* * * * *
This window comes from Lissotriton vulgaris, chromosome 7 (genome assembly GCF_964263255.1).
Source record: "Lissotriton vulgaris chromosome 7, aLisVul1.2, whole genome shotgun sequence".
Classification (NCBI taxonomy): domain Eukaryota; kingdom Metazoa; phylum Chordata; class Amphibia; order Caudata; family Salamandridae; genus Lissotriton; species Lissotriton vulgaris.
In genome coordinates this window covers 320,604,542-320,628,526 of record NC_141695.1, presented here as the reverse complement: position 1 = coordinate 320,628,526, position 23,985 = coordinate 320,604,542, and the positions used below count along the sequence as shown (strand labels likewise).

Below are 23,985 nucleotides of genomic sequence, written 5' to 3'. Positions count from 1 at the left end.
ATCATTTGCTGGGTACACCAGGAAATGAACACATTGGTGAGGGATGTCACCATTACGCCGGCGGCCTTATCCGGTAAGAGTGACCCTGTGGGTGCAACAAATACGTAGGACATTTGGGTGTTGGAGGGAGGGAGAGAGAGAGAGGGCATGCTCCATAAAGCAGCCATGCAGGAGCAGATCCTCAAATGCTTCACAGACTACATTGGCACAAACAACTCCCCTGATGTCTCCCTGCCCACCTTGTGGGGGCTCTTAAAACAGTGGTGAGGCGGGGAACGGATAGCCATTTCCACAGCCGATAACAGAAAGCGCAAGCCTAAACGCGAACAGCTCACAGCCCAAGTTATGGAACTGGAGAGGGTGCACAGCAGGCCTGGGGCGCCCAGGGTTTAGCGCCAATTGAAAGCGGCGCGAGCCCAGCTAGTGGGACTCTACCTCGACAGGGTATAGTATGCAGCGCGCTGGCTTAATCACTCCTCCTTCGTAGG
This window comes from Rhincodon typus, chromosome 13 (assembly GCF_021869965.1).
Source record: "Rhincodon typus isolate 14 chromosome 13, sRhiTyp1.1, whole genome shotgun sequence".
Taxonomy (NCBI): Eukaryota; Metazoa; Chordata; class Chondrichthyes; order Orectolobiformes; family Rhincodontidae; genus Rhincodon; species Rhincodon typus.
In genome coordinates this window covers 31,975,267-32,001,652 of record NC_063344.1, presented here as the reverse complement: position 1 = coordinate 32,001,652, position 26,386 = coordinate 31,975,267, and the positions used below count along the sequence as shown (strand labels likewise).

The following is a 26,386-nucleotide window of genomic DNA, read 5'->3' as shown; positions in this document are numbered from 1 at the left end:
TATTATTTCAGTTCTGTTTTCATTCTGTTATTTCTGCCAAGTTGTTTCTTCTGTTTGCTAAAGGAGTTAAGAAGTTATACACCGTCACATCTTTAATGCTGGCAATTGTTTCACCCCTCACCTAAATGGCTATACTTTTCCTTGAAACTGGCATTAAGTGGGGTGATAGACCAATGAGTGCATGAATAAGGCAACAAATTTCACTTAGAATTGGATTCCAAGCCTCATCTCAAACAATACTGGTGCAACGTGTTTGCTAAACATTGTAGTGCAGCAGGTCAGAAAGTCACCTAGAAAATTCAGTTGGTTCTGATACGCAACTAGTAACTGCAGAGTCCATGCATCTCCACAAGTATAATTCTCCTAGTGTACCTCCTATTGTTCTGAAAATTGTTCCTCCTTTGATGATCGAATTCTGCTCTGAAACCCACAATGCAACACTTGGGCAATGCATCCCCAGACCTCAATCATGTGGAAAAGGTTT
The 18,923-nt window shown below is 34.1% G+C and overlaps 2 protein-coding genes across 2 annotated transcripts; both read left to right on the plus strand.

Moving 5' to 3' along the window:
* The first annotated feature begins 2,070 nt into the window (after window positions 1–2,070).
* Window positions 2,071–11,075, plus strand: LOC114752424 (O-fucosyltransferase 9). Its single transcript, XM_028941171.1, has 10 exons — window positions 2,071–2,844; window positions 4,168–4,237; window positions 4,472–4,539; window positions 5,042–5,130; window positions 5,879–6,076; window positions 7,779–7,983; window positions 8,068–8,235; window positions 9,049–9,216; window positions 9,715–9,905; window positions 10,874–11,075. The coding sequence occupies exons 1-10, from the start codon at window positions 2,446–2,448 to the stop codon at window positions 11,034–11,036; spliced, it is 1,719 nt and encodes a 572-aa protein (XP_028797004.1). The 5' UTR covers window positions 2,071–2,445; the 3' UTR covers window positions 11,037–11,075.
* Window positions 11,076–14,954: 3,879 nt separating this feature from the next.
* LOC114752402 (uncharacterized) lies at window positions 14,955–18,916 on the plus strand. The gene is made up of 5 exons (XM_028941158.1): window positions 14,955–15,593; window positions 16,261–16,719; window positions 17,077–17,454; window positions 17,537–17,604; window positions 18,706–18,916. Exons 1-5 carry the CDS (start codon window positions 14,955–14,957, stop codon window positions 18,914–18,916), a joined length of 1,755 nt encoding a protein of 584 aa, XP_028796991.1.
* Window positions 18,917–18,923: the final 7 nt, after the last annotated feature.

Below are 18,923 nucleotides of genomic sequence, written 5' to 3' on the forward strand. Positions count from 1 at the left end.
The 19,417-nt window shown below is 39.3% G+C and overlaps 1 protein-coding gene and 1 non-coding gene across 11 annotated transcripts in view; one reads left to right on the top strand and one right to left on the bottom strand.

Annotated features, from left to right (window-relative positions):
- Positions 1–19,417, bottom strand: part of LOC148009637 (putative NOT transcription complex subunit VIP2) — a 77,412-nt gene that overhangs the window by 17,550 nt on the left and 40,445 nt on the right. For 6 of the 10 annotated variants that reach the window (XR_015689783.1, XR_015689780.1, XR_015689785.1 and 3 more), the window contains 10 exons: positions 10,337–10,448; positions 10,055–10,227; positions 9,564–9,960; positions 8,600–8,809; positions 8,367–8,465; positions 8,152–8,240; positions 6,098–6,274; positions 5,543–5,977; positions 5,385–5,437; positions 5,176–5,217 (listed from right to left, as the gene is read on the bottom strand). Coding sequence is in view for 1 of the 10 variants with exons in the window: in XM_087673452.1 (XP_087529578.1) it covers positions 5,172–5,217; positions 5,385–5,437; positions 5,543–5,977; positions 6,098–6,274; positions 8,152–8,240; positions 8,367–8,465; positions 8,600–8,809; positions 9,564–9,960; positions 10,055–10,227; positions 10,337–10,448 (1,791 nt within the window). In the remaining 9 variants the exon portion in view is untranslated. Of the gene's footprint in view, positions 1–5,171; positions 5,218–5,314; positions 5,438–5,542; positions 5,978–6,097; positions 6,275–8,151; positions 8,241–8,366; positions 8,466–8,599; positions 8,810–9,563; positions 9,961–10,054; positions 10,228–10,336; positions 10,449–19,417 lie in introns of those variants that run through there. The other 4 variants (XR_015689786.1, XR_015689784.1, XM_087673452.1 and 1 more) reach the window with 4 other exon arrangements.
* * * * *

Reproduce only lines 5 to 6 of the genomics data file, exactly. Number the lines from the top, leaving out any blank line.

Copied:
Below are 23,985 nucleotides of genomic sequence, written 5' to 3'. Positions count from 1 at the left end.
ATCATTTGCTGGGTACACCAGGAAATGAACACATTGGTGAGGGATGTCACCATTACGCCGGCGGCCTTATCCGGTAAGAGTGACCCTGTGGGTGCAACAAATACGTAGGACATTTGGGTGTTGGAGGGAGGGAGAGAGAGAGAGGGCATGCTCCATAAAGCAGCCATGCAGGAGCAGATCCTCAAATGCTTCACAGACTACATTGGCACAAACAACTCCCCTGATGTCTCCCTGCCCACCTTGTGGGGGCTCTTAAAACAGTGGTGAGGCGGGGAACGGATAGCCATTTCCACAGCCGATAACAGAAAGCGCAAGCCTAAACGCGAACAGCTCACAGCCCAAGTTATGGAACTGGAGAGGGTGCACAGCAGGCCTGGGGCGCCCAGGGTTTAGCGCCAATTGAAAGCGGCGCGAGCCCAGCTAGTGGGACTCTACCTCGACAGGGTATAGTATGCAGCGCGCTGGCTTAATCACTCCTCCTTCGTAGG